Modern Pictures for Modern Rooms was an exhibition in London in 1936 showing art buyers how to live with modern painting in a modern interior.
It happened to be the same year Charlie Chaplin’s Modern Times was released;1936 was in the middle of the world wide economic crisis.
In Modern Times people are struggling to take part in the rat race for survival in times of modernism, while in London a gallery tried another strategy to sell modernist art to survive the crisis in a country with a predominantly conservative taste.
More than 80 years later we live in a post-postmodern era but we still feel the tremors of the great social, economic and artistic modernist age that was the 20th century.
Rianne Groen – who closed down her gallery in Rotterdam only recently – co-operated with Billytown – the Hague platform that constantly struggles for new perspectives – to make a new Modern Pictures for Modern Rooms show with Lieven Hendriks (1970) and Thomas Trum (1989), in which she tries to take a fresh look at what decoration means in the context of art in daily life of the post-postmodern present.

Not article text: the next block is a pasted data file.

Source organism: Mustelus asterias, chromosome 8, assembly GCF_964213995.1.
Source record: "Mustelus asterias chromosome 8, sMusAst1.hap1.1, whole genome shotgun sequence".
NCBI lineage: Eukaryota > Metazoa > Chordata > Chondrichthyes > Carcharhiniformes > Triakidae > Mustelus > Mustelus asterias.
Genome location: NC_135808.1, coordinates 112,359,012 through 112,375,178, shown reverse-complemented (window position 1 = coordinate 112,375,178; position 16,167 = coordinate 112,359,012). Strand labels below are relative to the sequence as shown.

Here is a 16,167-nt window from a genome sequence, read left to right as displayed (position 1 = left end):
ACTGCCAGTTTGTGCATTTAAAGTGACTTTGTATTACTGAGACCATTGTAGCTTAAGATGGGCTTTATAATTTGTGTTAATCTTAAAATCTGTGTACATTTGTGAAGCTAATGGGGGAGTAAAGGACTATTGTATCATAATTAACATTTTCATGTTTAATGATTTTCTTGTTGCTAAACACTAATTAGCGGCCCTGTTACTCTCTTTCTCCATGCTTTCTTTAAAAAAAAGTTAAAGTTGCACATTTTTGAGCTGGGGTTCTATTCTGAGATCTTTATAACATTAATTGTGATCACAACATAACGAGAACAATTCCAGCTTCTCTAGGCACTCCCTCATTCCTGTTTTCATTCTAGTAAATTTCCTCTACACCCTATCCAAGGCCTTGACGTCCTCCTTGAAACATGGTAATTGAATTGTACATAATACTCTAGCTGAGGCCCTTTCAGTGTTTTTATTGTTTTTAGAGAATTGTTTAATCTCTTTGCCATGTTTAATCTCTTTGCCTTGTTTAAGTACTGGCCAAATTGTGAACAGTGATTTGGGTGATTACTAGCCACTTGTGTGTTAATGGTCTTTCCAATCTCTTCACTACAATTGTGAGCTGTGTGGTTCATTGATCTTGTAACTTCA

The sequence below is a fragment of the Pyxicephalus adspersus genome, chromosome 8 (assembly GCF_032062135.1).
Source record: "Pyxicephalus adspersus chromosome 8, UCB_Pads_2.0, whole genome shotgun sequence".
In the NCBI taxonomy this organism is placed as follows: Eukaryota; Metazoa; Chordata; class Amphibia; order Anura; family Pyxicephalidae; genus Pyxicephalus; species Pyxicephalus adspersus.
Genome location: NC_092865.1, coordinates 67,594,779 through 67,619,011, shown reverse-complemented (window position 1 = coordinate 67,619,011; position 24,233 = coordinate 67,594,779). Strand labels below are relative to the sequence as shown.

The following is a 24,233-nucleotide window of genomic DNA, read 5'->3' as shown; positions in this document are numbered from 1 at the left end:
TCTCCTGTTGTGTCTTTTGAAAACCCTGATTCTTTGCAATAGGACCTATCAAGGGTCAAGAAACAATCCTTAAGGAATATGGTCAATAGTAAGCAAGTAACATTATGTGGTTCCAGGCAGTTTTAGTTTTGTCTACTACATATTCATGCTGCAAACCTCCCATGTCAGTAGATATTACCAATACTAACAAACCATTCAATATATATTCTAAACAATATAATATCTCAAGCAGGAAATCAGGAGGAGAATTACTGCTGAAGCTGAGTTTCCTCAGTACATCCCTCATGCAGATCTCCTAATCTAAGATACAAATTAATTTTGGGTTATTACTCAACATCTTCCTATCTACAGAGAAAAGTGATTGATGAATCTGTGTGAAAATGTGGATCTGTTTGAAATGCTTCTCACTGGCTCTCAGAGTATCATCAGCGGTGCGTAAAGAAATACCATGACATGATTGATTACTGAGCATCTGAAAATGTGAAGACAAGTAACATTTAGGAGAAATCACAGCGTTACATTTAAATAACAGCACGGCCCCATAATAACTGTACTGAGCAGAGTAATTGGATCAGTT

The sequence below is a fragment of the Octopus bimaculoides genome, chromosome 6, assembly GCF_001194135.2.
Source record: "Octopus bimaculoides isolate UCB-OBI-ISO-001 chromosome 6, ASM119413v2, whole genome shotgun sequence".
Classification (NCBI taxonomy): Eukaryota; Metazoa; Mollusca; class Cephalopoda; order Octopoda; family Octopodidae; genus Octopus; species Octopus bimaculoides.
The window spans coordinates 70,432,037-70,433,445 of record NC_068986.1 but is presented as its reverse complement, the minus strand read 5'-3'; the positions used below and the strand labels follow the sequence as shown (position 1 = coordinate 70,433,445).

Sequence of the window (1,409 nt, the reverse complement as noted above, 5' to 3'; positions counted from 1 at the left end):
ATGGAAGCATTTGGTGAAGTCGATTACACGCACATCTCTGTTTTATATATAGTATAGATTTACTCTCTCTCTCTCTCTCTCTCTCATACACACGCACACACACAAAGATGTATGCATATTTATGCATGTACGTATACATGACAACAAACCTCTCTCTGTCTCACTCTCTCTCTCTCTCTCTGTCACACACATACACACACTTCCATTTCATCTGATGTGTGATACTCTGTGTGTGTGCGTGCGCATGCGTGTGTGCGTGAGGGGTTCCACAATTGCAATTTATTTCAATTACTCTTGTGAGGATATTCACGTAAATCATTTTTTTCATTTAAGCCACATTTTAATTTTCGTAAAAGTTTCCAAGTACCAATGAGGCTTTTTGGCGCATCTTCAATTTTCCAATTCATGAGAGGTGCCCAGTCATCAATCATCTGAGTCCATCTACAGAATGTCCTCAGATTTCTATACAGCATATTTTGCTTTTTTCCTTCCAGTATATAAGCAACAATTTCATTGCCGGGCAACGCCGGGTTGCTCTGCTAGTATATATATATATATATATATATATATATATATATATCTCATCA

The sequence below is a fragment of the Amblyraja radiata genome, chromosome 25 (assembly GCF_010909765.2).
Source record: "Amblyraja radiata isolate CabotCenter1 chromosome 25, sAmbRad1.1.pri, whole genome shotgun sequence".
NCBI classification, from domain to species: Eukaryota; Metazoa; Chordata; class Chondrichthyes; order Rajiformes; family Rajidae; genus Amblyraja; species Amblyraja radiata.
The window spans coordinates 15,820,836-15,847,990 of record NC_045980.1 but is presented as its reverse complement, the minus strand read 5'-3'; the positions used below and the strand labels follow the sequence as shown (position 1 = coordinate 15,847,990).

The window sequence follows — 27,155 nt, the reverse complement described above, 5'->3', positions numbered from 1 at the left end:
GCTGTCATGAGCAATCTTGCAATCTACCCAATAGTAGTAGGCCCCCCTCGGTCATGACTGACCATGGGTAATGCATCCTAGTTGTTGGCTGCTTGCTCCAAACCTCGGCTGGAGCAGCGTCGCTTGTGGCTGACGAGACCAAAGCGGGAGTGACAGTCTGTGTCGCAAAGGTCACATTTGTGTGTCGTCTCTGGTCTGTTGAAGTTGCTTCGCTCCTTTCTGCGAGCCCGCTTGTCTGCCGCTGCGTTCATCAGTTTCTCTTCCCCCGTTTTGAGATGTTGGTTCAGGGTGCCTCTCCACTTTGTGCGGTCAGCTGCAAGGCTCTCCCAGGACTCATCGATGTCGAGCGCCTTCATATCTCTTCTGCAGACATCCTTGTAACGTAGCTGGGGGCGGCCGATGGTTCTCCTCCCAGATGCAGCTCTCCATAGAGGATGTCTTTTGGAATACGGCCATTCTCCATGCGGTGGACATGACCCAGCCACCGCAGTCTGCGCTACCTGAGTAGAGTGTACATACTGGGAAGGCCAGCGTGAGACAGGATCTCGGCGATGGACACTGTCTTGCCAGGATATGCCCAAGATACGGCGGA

Billytown’s space is hardly the place to create a cosy living room, but with some adaptations a place with familiar elements which suit a former school building was created as an environment for Hendriks’ and Trum’s works.
Abstraction (which historically became the hallmark of modernism) is clearly a principle of Trum’s lively material improvisations, while Hendriks brings back abstraction into hyper-reality with his trompe l’oeil paintings.
With its big windows the art doesn’t just seem to give context to Billytown’s space but also to the reality of street life outside the gallery.
Trum’s monumental One Purple Line seems to become part of the square outside Billytown.
© Villa Next Door 2019
Contents of all photographs courtesy to Lieven Handriks, Thomas Trum and Billytown, Den Haag
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